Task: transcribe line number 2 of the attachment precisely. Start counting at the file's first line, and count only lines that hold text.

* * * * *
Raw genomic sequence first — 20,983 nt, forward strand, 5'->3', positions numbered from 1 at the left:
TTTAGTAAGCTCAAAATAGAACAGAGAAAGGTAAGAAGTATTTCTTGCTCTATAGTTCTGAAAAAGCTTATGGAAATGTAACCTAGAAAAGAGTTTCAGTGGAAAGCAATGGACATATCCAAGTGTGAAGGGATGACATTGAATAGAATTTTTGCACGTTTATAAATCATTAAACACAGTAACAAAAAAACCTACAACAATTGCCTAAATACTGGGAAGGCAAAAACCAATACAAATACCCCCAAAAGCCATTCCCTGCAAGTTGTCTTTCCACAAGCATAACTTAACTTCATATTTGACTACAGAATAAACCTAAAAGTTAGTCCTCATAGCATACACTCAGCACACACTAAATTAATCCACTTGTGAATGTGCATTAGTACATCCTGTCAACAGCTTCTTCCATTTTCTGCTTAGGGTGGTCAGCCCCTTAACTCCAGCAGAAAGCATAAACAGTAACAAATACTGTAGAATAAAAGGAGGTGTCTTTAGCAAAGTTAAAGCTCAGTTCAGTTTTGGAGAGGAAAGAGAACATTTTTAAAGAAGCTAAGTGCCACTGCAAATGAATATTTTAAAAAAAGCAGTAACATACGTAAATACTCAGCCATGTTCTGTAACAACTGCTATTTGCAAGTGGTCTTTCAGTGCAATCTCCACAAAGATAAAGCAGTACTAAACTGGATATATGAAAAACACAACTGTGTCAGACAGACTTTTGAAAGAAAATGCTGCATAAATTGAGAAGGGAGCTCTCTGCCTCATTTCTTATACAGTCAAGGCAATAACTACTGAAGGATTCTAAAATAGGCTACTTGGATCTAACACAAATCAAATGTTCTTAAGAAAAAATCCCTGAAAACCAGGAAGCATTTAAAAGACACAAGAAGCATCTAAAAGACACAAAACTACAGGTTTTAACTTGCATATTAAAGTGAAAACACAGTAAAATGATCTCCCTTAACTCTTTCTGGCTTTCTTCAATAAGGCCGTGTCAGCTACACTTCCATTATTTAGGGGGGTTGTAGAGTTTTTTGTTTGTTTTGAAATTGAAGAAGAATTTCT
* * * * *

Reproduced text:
TTTAGTAAGCTCAAAATAGAACAGAGAAAGGTAAGAAGTATTTCTTGCTCTATAGTTCTGAAAAAGCTTATGGAAATGTAACCTAGAAAAGAGTTTCAGTGGAAAGCAATGGACATATCCAAGTGTGAAGGGATGACATTGAATAGAATTTTTGCACGTTTATAAATCATTAAACACAGTAACAAAAAAACCTACAACAATTGCCTAAATACTGGGAAGGCAAAAACCAATACAAATACCCCCAAAAGCCATTCCCTGCAAGTTGTCTTTCCACAAGCATAACTTAACTTCATATTTGACTACAGAATAAACCTAAAAGTTAGTCCTCATAGCATACACTCAGCACACACTAAATTAATCCACTTGTGAATGTGCATTAGTACATCCTGTCAACAGCTTCTTCCATTTTCTGCTTAGGGTGGTCAGCCCCTTAACTCCAGCAGAAAGCATAAACAGTAACAAATACTGTAGAATAAAAGGAGGTGTCTTTAGCAAAGTTAAAGCTCAGTTCAGTTTTGGAGAGGAAAGAGAACATTTTTAAAGAAGCTAAGTGCCACTGCAAATGAATATTTTAAAAAAAGCAGTAACATACGTAAATACTCAGCCATGTTCTGTAACAACTGCTATTTGCAAGTGGTCTTTCAGTGCAATCTCCACAAAGATAAAGCAGTACTAAACTGGATATATGAAAAACACAACTGTGTCAGACAGACTTTTGAAAGAAAATGCTGCATAAATTGAGAAGGGAGCTCTCTGCCTCATTTCTTATACAGTCAAGGCAATAACTACTGAAGGATTCTAAAATAGGCTACTTGGATCTAACACAAATCAAATGTTCTTAAGAAAAAATCCCTGAAAACCAGGAAGCATTTAAAAGACACAAGAAGCATCTAAAAGACACAAAACTACAGGTTTTAACTTGCATATTAAAGTGAAAACACAGTAAAATGATCTCCCTTAACTCTTTCTGGCTTTCTTCAATAAGGCCGTGTCAGCTACACTTCCATTATTTAGGGGGGTTGTAGAGTTTTTTGTTTGTTTTGAAATTGAAGAAGAATTTCT